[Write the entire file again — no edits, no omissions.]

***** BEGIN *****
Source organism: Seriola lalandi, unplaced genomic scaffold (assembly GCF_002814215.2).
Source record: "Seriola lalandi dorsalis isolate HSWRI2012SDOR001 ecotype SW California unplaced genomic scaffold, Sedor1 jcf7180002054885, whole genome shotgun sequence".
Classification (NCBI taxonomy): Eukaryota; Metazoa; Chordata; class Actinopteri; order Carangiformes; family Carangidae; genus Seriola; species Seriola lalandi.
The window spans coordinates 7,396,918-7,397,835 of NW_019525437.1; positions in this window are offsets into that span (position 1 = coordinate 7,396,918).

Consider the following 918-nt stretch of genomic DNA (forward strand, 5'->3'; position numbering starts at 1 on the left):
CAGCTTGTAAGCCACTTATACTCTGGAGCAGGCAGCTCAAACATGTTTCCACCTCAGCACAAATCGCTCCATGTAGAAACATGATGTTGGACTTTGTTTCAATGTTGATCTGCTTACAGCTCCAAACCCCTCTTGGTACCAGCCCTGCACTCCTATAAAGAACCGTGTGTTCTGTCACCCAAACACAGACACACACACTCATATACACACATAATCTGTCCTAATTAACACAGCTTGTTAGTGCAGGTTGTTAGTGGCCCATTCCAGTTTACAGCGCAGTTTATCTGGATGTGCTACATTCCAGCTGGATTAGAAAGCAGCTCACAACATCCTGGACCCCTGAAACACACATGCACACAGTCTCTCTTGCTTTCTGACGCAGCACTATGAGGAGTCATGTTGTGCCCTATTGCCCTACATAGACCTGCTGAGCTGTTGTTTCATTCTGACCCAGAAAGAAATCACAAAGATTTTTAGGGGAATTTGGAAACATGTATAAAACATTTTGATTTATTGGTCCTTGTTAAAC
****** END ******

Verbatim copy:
Source organism: Seriola lalandi, unplaced genomic scaffold (assembly GCF_002814215.2).
Source record: "Seriola lalandi dorsalis isolate HSWRI2012SDOR001 ecotype SW California unplaced genomic scaffold, Sedor1 jcf7180002054885, whole genome shotgun sequence".
Classification (NCBI taxonomy): Eukaryota; Metazoa; Chordata; class Actinopteri; order Carangiformes; family Carangidae; genus Seriola; species Seriola lalandi.
The window spans coordinates 7,396,918-7,397,835 of NW_019525437.1; positions in this window are offsets into that span (position 1 = coordinate 7,396,918).

Consider the following 918-nt stretch of genomic DNA (forward strand, 5'->3'; position numbering starts at 1 on the left):
CAGCTTGTAAGCCACTTATACTCTGGAGCAGGCAGCTCAAACATGTTTCCACCTCAGCACAAATCGCTCCATGTAGAAACATGATGTTGGACTTTGTTTCAATGTTGATCTGCTTACAGCTCCAAACCCCTCTTGGTACCAGCCCTGCACTCCTATAAAGAACCGTGTGTTCTGTCACCCAAACACAGACACACACACTCATATACACACATAATCTGTCCTAATTAACACAGCTTGTTAGTGCAGGTTGTTAGTGGCCCATTCCAGTTTACAGCGCAGTTTATCTGGATGTGCTACATTCCAGCTGGATTAGAAAGCAGCTCACAACATCCTGGACCCCTGAAACACACATGCACACAGTCTCTCTTGCTTTCTGACGCAGCACTATGAGGAGTCATGTTGTGCCCTATTGCCCTACATAGACCTGCTGAGCTGTTGTTTCATTCTGACCCAGAAAGAAATCACAAAGATTTTTAGGGGAATTTGGAAACATGTATAAAACATTTTGATTTATTGGTCCTTGTTAAAC